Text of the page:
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Lessons for Caregivers

Trauma and Spirituality

By
Amy Menna, Ph.D., LMHC CAP

How does one discuss Spirituality in the same breath as Trauma? Can they both coincide? The answer to these questions cannot be revealed in an article or by anyone else but the survivor. This article is about Spirituality and how the survivor can reclaim it in his or her life. It is often said that "if there was a God, why did _____ happen?" This article is not about philosophical answers and does not wish to push any religious agenda. It is not about God unless the survivor called his or her Higher Power God. It is about defining what spirituality in one's life and being able to draw strength from it.

 
  As we grow up, we are constantly learning about ourselves and the world. We are brought up with the notion that the world is a safe place. But what happens when it is not? What do we do then? How do we draw from a Spiritual Presence when we have felt so alone in the past?

Trauma can cause a disconnection from various parts of a person's being. This disconnect happens as a defense mechanism again feeling the effects of the trauma. Unfortunately, this disconnect can also be prolonged and present itself in survivor's relationships with family, friends, and a Higher Power. In this complex world, it is best to have full access to all of them to survive.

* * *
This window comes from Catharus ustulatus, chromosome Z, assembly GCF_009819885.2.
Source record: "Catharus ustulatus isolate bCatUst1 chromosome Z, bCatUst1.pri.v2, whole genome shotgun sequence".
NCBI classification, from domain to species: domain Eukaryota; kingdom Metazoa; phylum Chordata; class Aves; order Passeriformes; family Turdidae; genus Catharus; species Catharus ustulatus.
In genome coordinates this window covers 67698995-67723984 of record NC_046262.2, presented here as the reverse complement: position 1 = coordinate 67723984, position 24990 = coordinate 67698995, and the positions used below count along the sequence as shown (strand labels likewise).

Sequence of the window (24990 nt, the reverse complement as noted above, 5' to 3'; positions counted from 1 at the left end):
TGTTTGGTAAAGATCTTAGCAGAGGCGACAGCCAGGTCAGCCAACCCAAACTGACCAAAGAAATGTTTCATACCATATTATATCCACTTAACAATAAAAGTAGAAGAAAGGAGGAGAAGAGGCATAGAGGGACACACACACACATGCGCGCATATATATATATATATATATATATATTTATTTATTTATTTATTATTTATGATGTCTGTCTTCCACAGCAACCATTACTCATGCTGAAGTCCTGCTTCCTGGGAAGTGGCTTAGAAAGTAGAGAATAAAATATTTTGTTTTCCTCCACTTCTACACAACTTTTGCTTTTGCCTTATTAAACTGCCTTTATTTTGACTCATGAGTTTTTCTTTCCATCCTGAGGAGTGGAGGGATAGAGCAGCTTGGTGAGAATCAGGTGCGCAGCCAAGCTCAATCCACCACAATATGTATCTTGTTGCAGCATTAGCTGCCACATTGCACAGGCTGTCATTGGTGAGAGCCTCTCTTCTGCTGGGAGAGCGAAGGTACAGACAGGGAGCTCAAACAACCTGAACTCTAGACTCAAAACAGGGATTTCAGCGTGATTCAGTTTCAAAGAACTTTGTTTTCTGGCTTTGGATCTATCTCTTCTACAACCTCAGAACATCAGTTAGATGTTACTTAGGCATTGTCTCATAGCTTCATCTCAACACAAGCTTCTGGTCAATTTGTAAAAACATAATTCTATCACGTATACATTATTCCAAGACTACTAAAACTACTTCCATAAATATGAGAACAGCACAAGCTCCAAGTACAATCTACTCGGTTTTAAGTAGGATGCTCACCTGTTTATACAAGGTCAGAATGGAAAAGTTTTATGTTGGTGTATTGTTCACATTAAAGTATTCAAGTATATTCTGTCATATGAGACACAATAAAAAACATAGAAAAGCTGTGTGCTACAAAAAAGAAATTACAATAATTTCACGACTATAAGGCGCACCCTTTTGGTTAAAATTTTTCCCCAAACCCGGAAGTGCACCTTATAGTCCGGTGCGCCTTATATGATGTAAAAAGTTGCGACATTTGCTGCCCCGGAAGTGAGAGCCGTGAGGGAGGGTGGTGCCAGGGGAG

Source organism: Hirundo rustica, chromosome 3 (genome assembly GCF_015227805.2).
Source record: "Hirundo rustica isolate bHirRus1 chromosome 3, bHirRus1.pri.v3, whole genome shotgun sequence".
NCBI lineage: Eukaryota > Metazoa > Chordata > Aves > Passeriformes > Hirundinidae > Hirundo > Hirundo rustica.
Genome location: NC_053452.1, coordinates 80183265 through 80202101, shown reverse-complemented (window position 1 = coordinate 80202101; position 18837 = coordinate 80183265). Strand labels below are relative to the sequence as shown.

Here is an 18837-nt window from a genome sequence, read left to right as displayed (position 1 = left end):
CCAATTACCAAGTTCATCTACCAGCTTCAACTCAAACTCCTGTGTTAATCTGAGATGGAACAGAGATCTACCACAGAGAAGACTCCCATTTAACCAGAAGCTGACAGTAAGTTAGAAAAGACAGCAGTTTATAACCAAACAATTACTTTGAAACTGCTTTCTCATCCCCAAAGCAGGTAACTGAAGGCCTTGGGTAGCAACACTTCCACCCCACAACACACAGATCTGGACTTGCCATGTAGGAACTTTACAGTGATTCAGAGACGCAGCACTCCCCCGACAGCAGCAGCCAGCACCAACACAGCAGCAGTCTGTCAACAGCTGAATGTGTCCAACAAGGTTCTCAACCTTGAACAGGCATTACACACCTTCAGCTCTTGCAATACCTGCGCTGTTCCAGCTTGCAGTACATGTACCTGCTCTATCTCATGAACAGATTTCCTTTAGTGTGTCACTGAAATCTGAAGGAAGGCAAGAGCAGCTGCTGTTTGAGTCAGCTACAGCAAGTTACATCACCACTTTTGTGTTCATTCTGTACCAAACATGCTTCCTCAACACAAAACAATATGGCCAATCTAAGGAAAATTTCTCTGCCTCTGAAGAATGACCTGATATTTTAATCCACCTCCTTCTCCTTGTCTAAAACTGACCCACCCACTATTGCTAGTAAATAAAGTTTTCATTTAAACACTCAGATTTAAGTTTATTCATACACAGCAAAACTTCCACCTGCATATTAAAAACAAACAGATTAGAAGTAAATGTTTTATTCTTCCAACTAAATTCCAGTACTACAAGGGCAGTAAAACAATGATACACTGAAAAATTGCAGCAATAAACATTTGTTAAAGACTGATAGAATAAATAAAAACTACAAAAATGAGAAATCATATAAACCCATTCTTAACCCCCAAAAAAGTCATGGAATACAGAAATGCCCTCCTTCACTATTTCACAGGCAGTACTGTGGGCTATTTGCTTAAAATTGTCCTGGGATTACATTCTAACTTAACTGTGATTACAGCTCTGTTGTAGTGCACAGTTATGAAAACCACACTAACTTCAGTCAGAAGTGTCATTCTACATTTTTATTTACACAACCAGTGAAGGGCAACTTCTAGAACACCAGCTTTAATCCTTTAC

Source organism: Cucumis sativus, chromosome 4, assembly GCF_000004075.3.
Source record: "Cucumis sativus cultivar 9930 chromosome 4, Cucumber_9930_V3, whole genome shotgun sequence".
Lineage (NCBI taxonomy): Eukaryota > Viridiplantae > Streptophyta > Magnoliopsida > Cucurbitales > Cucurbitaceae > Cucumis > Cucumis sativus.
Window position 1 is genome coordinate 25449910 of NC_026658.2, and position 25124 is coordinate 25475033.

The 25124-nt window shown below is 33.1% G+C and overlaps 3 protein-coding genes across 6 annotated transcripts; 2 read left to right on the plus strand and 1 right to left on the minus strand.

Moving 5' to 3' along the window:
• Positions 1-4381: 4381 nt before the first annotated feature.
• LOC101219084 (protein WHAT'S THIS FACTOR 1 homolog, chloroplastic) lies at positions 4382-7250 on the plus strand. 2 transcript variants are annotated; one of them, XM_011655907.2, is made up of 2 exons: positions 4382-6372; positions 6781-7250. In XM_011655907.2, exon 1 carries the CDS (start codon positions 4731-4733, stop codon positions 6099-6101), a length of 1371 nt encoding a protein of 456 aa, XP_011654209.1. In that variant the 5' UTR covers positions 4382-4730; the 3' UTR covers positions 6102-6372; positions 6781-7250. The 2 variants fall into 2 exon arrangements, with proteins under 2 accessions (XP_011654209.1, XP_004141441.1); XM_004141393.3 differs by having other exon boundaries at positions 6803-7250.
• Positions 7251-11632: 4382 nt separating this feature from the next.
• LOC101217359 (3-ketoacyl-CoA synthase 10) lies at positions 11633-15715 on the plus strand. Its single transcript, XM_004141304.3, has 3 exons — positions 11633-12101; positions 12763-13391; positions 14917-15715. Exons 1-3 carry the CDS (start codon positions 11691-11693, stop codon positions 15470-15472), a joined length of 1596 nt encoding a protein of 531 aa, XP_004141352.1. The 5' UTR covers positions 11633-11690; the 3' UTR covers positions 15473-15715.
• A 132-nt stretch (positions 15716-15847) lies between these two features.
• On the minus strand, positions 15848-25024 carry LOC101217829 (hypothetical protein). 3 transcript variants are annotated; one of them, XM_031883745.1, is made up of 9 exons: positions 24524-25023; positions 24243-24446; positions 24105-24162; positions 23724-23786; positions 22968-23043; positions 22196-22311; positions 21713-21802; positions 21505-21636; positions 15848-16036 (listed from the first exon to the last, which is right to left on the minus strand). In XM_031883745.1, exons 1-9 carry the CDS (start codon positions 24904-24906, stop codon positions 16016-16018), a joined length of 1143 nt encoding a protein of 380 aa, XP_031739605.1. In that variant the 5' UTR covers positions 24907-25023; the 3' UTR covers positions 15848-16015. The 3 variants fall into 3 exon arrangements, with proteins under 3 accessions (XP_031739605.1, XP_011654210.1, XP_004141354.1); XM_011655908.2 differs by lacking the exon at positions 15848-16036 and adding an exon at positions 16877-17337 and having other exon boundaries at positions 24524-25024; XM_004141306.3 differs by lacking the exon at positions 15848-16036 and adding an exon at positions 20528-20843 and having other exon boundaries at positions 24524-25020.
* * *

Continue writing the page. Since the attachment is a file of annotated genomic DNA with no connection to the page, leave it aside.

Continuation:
Many survivors of trauma become angry at God or the Entity they believe in. There are questions such as; "Where were you?" "Why didn't you protect me?" or simply, "Why me?" Survivors may feel as if they are broken or not worthy of love. It seems like having a connection is for those who are able to have faith and trust.

For many survivors, it is important to recapture their spirituality in order to aid their healing. It is essential that they be given permission to create a Higher Power of their understanding. It is possible to create a new connection, one that is based on love, acceptance, and safety. These qualities are often shaken when an individual experiences trauma. They are replaced with feelings of judgment and shame.

Here are some suggestions on reclaiming one's spirituality. It is not meant to be exhaustive nor will it feel right for every individual. It is suggested that you do this with a friend, counselor, or spiritual advisor. It may help to confront one's trauma with someone else's help. It may be a place too scary to go alone.